Frittata

If you like quiche but hate to roll crust, or if you crave omelets but your homemade ones always turn into scrambled eggs, you really should be making frittata. This crustless quiche or open-face omelet is just as adaptable to the ingredients you have on hand as its more finicky cousins. You can eat it at any meal and serve it as a tapa or a main. What’s not to like?

My first memorable frittatas were made by a Spanish woman running a hostel in Greece, so in my mind a frittata must have potatoes and the best additional ingredients are homegrown tomatoes, onion, bell pepper, and basil and homemade feta. I include the potatoes in my base recipe, but you can easily drop them and highlight other ingredients—or just use whatever’s in your fridge. Before summer crops explode, I tend to fill my frittatas with baby chard or spinach and herbs.
Learn to make Basic Potato Frittata and Spinach and Herb Frittata

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Freezer and Storage Soups

One of my off-season joys is making an easy meal that tastes as though it took time and effort to create. Soup is among the easiest—and I’m not talking poured out of a can.

Sure, there can be a lot of time-consuming dicing and mincing for freshly made soup. By planning ahead, I eliminate nearly all of that effort at mealtime. I also ensure the produce carries all the flavor my garden can generate; with a little extra effort at harvest time, there’s no need to buy a mealy tomato or flavorless broccoli.

This week, I offer you two soup recipes that I can make on a moment’s notice because their ingredients are staples in my house in winter. They’re staples because during harvest, I dry-store potatoes, dry-store or freeze onions and garlic, dehydrate smoked chilies and herbs, and freeze cherry tomatoes, broccoli, and Vegetable Stock. Hopefully this list of links and the recipes that follow will inspire you to take similar steps as you grow or buy local food in the next few months.
Learn to make Spanish Potato–Garlic Soup and Italian Broccoli–Pasta Soup

Pizza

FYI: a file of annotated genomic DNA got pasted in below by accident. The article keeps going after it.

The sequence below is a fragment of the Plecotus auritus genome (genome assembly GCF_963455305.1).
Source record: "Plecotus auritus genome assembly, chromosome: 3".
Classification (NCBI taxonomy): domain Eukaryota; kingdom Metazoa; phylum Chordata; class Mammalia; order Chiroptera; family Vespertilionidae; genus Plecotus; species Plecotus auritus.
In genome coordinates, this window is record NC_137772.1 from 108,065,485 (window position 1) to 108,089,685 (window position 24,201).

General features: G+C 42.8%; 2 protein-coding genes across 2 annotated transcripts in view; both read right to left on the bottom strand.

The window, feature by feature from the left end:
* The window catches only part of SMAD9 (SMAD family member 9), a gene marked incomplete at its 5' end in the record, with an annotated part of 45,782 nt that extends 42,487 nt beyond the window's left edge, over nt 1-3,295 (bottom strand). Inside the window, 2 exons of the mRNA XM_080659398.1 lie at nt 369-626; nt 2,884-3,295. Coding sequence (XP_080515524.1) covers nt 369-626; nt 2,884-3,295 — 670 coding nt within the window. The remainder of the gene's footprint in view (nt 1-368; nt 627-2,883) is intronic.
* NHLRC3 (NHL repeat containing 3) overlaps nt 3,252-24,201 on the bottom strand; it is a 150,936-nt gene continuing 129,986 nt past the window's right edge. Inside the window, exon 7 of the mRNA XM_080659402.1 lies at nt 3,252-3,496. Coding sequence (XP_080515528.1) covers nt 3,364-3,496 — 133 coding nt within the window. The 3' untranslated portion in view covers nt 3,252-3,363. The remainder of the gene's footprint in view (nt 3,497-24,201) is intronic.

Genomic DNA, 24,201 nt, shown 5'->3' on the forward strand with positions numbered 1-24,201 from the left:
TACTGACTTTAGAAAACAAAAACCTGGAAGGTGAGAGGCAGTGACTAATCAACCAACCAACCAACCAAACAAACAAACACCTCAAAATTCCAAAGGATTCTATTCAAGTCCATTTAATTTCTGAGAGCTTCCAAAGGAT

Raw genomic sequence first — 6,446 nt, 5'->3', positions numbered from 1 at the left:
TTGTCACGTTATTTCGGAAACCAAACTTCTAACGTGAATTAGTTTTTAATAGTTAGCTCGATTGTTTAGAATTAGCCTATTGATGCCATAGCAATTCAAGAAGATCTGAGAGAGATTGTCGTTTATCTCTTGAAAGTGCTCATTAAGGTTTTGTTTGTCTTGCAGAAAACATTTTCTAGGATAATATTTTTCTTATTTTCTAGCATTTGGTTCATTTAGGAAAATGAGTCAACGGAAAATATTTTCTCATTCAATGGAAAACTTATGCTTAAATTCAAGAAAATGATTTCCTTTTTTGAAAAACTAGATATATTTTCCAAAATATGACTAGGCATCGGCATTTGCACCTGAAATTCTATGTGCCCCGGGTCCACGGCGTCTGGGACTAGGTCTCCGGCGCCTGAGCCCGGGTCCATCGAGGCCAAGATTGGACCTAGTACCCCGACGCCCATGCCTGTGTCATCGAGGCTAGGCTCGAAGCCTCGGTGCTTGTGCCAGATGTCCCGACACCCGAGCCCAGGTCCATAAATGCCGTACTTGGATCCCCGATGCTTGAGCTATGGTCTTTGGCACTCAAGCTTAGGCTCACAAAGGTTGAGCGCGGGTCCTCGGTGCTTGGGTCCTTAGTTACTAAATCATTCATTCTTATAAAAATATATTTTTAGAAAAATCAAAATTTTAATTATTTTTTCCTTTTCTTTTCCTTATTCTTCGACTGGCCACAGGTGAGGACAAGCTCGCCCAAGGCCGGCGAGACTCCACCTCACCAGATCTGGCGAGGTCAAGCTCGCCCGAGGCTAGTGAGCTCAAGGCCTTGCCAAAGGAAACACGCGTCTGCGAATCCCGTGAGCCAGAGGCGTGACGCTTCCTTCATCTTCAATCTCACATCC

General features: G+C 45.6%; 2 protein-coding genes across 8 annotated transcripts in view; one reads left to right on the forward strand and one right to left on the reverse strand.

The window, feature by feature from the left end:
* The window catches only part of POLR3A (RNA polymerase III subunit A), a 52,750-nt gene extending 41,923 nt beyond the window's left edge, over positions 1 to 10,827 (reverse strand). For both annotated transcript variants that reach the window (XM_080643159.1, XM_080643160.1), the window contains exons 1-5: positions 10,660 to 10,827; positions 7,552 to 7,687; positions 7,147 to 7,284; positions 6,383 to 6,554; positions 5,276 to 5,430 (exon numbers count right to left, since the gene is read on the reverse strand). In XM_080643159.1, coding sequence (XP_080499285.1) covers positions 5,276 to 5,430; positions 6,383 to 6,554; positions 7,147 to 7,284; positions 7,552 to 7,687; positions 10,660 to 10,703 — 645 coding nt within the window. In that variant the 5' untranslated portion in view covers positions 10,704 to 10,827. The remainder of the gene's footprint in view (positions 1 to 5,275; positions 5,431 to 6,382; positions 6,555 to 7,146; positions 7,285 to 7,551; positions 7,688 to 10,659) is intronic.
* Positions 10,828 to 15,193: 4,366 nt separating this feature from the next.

People may forever debate whether pizza is Italian, but there can be no doubt that it is American. One poll last year reported that “For Americans, pizza lands in the number one spot as the ultimate comfort food.” But if you were to ask, “What is pizza?” you’d get as many answers as respondents.

This, to my mind, is a good thing. It’s what makes pizza so popular. It’s also what makes pizza so easy and affordable to create from scratch at home. You don’t need a specific recipe with exact ingredients. You don’t even need a ratio with proportions of various toppings. All you need is some dough, a couple handfuls of garnishes, and a way to cook it. If you have a sourdough starter, the dough is in the bag—or should I say, jar.
Learn to make Sourdough Pizza Dough and Thin-Crust Pizza

Potatoes

Potato salads are a summer staple, whether I’m making them from jawbreaker-size potatoes stolen from row edges while checking the potato plants’ progress or full-grown spuds cut down to size. They go beautifully with summer’s green beans, cherry tomatoes, and sugar snaps. But we grow so many storage potatoes that it seems a shame to give up the salads just because the other fresh produce is long gone. This version uses stored veggies, making it a late-season or even midwinter go-to. The salad itself is quite basic, and a few unconventional techniques make it a snap. Inspired by traditional salads I ate regularly as I traveled in Russia and France—salad Olivier and salade niçoise, respectively—I’ve created two dressings that bring distinctly different flavors to the forefront; I sometimes alternate between the two salad dressings for several weeknight meals.
Learn to make Potato Salad with Russian and French Dressings